Ray Lewis gets credit for a pressure as he ran untouched to cause Sanchez’s INT. Later he read Sanchez’s eyes to break on another pass, but dropped the interception. Jameel McClain had an interesting night, including picking off a Kellen Clemens pass for his own touchdown. McClain played well side-to-side and rushing the passer, but struggled to fill on run support, although he led the team in tackles. Brendon Ayanbadejo struggled even more as a linebacker and was rarely in position to make stops. Ayanbadejo and McClain appeared to be confused on coverage on the Jets first touchdown, leaving McClain playing catch up against Washington. Prescott Burgess played very hard, as if his job was on the line – which it is. He was credited with the pressure that stopped the Jets attempt of a winning two-point try. Antwan Barnes did not make much of an impact.
Defensive Line: B+
Interestingly, the Jets and Rex Ryan ran right at Paul Kruger to start game for a gain of six, as if to question Kruger’s talents. With Terrell Suggs sidelined, Kruger played the whole game and played well, continuing to show the ability to drop into coverage and the savvy to break up passes at the line. He also does an excellent job sealing the edge on runs. Pressuring the quarterback will have to come later. Dwan Edwards continues to get pushed off the ball and is not a threat in passing situations. Kelly Gregg is not up to full speed. He was called for a hold and left with a banged-up shoulder. The star of the group is clearly Haloti Ngata. He leapt nearly two feet off the ground to bat down a pass and ended up catching it in his belly before sprinting into the end zone. He must think he’s Ed Reed. As if athleticism is not enough he showed tremendous strength, sticking out an arm to tackle Leon Washington as if he was a tiger swatting a mouse. When showcased with second-unit players Justin Bannan showed first-team talent. Will Johnson made some impressive plays with this unit as well.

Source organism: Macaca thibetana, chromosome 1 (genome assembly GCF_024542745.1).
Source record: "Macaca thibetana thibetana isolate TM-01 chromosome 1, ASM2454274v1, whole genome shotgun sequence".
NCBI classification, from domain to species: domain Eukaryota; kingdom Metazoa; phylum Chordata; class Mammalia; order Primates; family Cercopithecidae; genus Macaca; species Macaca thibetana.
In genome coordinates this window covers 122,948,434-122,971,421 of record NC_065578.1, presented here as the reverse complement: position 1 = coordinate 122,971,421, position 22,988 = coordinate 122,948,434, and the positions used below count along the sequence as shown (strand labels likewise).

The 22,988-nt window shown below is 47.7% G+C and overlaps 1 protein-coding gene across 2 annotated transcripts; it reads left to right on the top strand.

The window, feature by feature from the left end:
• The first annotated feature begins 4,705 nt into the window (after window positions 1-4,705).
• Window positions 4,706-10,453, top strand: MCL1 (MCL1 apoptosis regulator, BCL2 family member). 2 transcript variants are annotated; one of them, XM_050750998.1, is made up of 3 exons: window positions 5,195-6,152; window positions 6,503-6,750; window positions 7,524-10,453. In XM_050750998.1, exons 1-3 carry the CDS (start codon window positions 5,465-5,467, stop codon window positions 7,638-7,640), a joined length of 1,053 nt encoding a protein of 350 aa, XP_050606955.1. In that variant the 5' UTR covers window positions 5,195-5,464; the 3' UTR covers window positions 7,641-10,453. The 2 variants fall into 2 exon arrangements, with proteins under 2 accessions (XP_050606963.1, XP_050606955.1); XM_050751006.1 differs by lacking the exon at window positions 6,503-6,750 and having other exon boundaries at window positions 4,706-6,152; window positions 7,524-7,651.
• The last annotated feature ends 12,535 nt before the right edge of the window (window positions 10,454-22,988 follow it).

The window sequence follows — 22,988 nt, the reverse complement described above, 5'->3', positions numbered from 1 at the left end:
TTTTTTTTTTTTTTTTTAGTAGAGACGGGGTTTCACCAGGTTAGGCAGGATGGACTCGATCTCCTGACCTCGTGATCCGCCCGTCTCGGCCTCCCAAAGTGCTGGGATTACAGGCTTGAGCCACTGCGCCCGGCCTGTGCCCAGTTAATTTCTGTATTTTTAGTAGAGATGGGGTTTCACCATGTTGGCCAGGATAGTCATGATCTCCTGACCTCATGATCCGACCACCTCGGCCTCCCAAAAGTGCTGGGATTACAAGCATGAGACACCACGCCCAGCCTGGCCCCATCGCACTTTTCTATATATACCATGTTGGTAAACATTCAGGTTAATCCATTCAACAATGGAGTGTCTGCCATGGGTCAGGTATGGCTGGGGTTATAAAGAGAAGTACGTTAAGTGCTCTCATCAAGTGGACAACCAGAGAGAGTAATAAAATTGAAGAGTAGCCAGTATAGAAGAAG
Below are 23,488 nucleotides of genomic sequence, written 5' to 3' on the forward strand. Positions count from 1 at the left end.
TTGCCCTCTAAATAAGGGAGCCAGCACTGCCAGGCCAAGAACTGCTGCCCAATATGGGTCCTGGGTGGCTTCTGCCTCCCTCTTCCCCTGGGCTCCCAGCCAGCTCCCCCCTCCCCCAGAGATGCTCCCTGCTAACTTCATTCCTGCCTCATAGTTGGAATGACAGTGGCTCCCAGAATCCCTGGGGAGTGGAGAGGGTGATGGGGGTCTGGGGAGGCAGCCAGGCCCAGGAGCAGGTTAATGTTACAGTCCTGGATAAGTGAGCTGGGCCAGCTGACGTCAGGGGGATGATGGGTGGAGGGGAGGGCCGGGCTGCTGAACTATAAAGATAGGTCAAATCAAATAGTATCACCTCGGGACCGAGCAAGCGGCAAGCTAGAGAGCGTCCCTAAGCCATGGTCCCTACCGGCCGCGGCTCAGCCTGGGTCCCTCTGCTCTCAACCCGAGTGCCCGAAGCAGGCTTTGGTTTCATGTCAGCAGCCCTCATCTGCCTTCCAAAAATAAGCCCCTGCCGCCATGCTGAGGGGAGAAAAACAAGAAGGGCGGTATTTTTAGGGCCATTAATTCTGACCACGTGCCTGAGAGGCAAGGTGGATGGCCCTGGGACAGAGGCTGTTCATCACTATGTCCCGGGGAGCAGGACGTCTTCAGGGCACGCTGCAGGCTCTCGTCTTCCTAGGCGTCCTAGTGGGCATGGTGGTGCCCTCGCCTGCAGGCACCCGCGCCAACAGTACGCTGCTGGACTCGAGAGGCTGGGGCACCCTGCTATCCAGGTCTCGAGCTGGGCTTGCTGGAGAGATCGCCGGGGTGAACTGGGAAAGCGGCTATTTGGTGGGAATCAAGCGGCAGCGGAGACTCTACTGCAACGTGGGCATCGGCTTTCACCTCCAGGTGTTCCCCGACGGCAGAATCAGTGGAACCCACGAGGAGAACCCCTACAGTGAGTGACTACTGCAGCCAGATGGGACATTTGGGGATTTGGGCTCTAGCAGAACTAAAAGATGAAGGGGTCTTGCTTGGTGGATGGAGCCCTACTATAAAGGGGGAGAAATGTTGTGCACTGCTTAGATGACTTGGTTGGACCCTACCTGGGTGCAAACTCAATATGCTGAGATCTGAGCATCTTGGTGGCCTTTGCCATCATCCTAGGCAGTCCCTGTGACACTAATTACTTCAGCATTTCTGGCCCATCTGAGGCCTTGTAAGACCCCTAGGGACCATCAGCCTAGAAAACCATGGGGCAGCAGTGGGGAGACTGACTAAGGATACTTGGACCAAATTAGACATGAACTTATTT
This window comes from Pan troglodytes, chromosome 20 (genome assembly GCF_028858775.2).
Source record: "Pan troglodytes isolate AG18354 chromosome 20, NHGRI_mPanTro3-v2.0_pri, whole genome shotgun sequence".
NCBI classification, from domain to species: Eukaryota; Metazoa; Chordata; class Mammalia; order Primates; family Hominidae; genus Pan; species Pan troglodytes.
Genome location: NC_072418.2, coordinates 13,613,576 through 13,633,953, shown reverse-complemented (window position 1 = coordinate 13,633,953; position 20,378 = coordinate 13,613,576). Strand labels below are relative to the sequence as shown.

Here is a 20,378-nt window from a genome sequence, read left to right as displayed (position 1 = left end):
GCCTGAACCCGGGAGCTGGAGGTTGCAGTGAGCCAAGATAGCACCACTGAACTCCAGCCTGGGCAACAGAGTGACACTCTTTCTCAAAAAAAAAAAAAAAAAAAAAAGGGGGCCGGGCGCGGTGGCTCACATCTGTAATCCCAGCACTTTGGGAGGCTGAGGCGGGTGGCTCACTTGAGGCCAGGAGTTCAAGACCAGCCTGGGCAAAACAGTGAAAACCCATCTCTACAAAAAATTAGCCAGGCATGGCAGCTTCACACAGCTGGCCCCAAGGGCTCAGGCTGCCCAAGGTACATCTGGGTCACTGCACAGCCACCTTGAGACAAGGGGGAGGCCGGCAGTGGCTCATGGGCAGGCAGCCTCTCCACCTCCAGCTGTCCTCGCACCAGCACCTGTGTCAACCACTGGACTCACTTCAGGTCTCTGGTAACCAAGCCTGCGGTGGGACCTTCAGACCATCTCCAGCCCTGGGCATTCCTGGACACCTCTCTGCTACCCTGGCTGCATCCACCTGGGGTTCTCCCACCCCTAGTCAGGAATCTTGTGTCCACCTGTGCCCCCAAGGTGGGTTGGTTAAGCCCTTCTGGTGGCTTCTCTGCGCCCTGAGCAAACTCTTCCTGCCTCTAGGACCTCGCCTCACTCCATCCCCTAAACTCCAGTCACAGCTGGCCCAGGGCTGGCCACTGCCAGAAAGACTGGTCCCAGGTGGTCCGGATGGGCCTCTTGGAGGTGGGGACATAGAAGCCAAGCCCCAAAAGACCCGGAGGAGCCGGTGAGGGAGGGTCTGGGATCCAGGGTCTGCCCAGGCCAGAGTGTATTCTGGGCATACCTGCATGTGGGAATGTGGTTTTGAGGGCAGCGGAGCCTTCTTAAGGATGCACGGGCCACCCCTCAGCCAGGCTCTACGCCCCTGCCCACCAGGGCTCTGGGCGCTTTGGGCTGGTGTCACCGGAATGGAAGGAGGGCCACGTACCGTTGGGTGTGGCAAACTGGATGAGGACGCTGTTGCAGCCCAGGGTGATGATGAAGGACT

Special Teams: B-
The most notable event on special teams was Graham Gano missing a 41-yarder, Florida State Seminole Style, wide right. Steven Hauschka made his 42-yarder. The competition marches on. Gano still gets better loft on his kick offs. Sam Koch was very, very impressive. That included a 53-yard coffin-corner kick to the nine. Lardarius Webb showed tremendous moves to get outside on a kick return, but erased it when he failed to switch the ball to his outside arm and fumbled it to the Jets. Prescott Burgess made a heads up play, knocking loose the ball on a kick return, but the Jets recovered.
Commend the Ravens coaches for having the team play hard and under control on national TV, whereas Rex Ryan’s group was talking about the game being more than a typical preseason contest. His rookie quarterback did not need the extra pressure. Cam Cameron is doing a nice job working on the passing game and auditioning young receivers.
Referee Scott Green’s crew made a good call on a rare offensive pass interference penalty when Fabian Washington was knocked to the ground. It erased what would have been a 25 yard gain.
I still struggle to understand what constitutes an illegal block on kickoff and punt returns. Domonique Foxworth was flagged for a holding call on punt, yet on two kicks multiple Jets had tied up Ravens defenders by hooking and pushing from behind. Strange consistency. The crew made a terrible horse collar call on Joe Reitz after Troy Smith threw an interception.
I’m surprised to write this, but Jon Gruden was great on Monday Night Football. He comes very prepared. But not prepared with some ill-timed wise crack comparing a play on the field to the Battle of Waterloo, or some other canned quip. Gruden chose the right moments to provide pointed information and he seemed genuinely excited to be watching football, something we have not seen on Monday nights in a long time. Ron Jaworski is a great foil to Gruden’s hyper approach. Mike Tirico gets out of the way when he should. The replays were timely and the graphics were helpful. For one half, the Jets and Ravens put on an A performance, and the broadcast was just as good.